On "Alice," Celia was to fill the void left by two former, well-known cast members, first Polly Holliday, who left in 1980 to star in her own spinoff series, "Flo," then Diane Ladd, who quit the series in 1981 after only one season. Ladd’s exit from the show was said to be a "mutual decision." No one involved with the show would comment on her departure or indicate whether rumoured conflicts with the show’s star, Linda Lavin, had any bearing on that decision. Celia, however, naturally felt apprehensive. As she once said regarding those first days, "I felt a lot of trepidation stepping into someone’s shoes. Polly had created a unique character. To imitate her would be suicide for any actress. And I don’t mean any disrespect for Diane, but I never got a feel for what she did on the show.... but Linda Lavin and Beth Howland made those first few weeks bearable. They couldn’t have been more supportive. They sent me flowers after my first show."
Her co-star on the series, Linda Lavin, speaks highly of Celia. She relates, "It’s hard to replace an actress on a sitcom or, in this case, two actresses. Celia is highly tuned, perceptive, extraordinary. From the first time I met her, I felt like I’d known her all my life. She has a breadth and dimension as an actress. I’d work with her on anything." Celia, equally, finds Linda to be talented and an asset to the show. "Linda knows the show better than anyone else. She stays on top of what’s true to a character. She would suggest that a joke or a line might be rewritten so that it would be more suitable for Jolene. And Linda really allows supporting characters to share the spotlight." What were Celia’s thoughts when she landed the role? "I don’t want to be a star or a celebrity," she said, "but I do want to make Jolene a favorite. There’s a fine line between uneducated and dumb. Jolene’s not sophisticated, but she’s smart."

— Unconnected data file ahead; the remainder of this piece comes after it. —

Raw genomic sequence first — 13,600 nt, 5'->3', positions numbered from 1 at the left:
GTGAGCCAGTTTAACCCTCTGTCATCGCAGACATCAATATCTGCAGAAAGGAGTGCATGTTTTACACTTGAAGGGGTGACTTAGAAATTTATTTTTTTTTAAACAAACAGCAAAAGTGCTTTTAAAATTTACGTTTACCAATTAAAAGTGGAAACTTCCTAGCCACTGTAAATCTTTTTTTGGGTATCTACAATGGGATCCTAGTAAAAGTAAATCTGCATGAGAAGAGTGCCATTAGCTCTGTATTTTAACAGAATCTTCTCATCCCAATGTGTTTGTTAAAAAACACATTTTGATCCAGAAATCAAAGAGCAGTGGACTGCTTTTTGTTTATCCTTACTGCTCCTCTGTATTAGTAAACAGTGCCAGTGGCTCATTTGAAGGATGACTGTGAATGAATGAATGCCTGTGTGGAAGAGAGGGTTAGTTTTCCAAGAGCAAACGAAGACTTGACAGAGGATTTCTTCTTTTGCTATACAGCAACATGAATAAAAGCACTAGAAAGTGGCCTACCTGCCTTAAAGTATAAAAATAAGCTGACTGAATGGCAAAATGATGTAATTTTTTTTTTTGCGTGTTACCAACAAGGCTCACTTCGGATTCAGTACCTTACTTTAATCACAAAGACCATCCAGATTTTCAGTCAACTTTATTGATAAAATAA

Celia in a recent movie
The series lasted four more seasons before it’s end in 1985, and although the character Jolene never reached the same fame as her unforgettable predecessor Flo, Celia certainly did make a lasting impression with her character and was definitely a favorite among many. As with her "Alice" coworkers, Celia went on to other acting jobs when the series ended, focusing mainly on stage and film. Some of her more notable films in following years included, "Lost Angels," "Dead Man Walking," "Flirting With Disaster," "The Talented Mr. Ripley," and "Snow Falling On Cedars." For her role in "Dead Man Walking," she received an Independent Spirit Award nomination. She also received much acclaim for her work in the Broadway hit, "Last Night at Ballyhoo," which included a Tony nomination, Drama Desk nomination and the Outer Critics Circle and Drama League awards. She has even contributed her voice to an audio book, "Jewel," originally published as a novel by Bret Lott.
Again, as with many of her roles, her dialect of often distinct. In "Snow Falling on Cedars," for example, she played the part of Etta Heine, a grieving, prejudiced mother called to testify at her dead son’s murder trial. As she explains, "the character leapt out at me when I read the book," she says. "I tracked its film prospects and when I learned that Scott Hicks would direct it, I called my agent and told him I wanted to be seen." The part was hers because, says Hicks, "she wasn't just Etta the villain but Etta the grieving mother who'd lost her son." Though Celia hails from South Carolina, she sounded natural and very much like a native-born Bavarian. She reiterated, "I have a good ear for dialect and I did my homework."
With talent and perseverance, Celia certainly has gone far since her "Alice" days and will continue to impress audiences with her unique acting style for years to come.
Celia and Eric Stonestreet on "Modern Family," where she recently played Cam's mother.
Linda Lavin and Celia in New York recently. Photo credit: Reuben, A.
Back to "The Cast" page